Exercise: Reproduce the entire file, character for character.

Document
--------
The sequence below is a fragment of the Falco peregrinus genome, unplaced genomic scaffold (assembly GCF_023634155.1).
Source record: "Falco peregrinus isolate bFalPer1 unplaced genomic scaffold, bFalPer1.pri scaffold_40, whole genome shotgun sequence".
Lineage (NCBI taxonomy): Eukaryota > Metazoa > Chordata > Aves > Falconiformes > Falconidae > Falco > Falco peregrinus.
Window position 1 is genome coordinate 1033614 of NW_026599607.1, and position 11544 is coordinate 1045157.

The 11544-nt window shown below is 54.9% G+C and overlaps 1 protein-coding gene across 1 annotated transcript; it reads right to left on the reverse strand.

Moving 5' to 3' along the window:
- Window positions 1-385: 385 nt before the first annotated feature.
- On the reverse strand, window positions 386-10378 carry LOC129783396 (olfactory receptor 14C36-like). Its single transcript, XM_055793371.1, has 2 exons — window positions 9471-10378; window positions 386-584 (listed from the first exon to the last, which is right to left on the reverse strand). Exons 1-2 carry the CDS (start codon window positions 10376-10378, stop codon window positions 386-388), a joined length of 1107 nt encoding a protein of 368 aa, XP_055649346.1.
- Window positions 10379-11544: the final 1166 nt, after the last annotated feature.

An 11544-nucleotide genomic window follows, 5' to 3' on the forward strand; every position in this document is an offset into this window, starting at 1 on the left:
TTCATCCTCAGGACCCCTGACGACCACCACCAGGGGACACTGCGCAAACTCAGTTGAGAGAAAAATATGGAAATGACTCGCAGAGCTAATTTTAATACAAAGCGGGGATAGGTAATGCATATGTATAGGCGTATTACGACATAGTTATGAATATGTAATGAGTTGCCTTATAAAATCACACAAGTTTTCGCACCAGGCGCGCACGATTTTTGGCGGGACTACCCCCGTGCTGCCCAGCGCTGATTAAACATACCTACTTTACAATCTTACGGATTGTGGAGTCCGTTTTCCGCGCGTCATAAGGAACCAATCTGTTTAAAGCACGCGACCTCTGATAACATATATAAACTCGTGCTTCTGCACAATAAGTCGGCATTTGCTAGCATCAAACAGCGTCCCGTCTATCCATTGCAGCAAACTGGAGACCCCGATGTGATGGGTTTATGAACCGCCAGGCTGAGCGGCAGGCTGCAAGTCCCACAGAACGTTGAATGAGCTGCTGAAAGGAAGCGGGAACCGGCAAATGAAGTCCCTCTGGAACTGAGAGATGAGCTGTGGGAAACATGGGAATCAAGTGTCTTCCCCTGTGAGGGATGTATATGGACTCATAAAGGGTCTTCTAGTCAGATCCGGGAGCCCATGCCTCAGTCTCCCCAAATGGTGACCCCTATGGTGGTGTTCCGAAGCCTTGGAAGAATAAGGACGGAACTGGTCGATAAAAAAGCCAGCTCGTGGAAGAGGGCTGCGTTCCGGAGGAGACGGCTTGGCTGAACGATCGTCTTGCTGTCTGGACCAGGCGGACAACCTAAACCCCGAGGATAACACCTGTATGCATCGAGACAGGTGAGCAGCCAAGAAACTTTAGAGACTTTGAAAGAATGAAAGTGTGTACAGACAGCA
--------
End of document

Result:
The sequence below is a fragment of the Falco peregrinus genome, unplaced genomic scaffold (assembly GCF_023634155.1).
Source record: "Falco peregrinus isolate bFalPer1 unplaced genomic scaffold, bFalPer1.pri scaffold_40, whole genome shotgun sequence".
Lineage (NCBI taxonomy): Eukaryota > Metazoa > Chordata > Aves > Falconiformes > Falconidae > Falco > Falco peregrinus.
Window position 1 is genome coordinate 1033614 of NW_026599607.1, and position 11544 is coordinate 1045157.

The 11544-nt window shown below is 54.9% G+C and overlaps 1 protein-coding gene across 1 annotated transcript; it reads right to left on the reverse strand.

Moving 5' to 3' along the window:
- Window positions 1-385: 385 nt before the first annotated feature.
- On the reverse strand, window positions 386-10378 carry LOC129783396 (olfactory receptor 14C36-like). Its single transcript, XM_055793371.1, has 2 exons — window positions 9471-10378; window positions 386-584 (listed from the first exon to the last, which is right to left on the reverse strand). Exons 1-2 carry the CDS (start codon window positions 10376-10378, stop codon window positions 386-388), a joined length of 1107 nt encoding a protein of 368 aa, XP_055649346.1.
- Window positions 10379-11544: the final 1166 nt, after the last annotated feature.

An 11544-nucleotide genomic window follows, 5' to 3' on the forward strand; every position in this document is an offset into this window, starting at 1 on the left:
TTCATCCTCAGGACCCCTGACGACCACCACCAGGGGACACTGCGCAAACTCAGTTGAGAGAAAAATATGGAAATGACTCGCAGAGCTAATTTTAATACAAAGCGGGGATAGGTAATGCATATGTATAGGCGTATTACGACATAGTTATGAATATGTAATGAGTTGCCTTATAAAATCACACAAGTTTTCGCACCAGGCGCGCACGATTTTTGGCGGGACTACCCCCGTGCTGCCCAGCGCTGATTAAACATACCTACTTTACAATCTTACGGATTGTGGAGTCCGTTTTCCGCGCGTCATAAGGAACCAATCTGTTTAAAGCACGCGACCTCTGATAACATATATAAACTCGTGCTTCTGCACAATAAGTCGGCATTTGCTAGCATCAAACAGCGTCCCGTCTATCCATTGCAGCAAACTGGAGACCCCGATGTGATGGGTTTATGAACCGCCAGGCTGAGCGGCAGGCTGCAAGTCCCACAGAACGTTGAATGAGCTGCTGAAAGGAAGCGGGAACCGGCAAATGAAGTCCCTCTGGAACTGAGAGATGAGCTGTGGGAAACATGGGAATCAAGTGTCTTCCCCTGTGAGGGATGTATATGGACTCATAAAGGGTCTTCTAGTCAGATCCGGGAGCCCATGCCTCAGTCTCCCCAAATGGTGACCCCTATGGTGGTGTTCCGAAGCCTTGGAAGAATAAGGACGGAACTGGTCGATAAAAAAGCCAGCTCGTGGAAGAGGGCTGCGTTCCGGAGGAGACGGCTTGGCTGAACGATCGTCTTGCTGTCTGGACCAGGCGGACAACCTAAACCCCGAGGATAACACCTGTATGCATCGAGACAGGTGAGCAGCCAAGAAACTTTAGAGACTTTGAAAGAATGAAAGTGTGTACAGACAGCA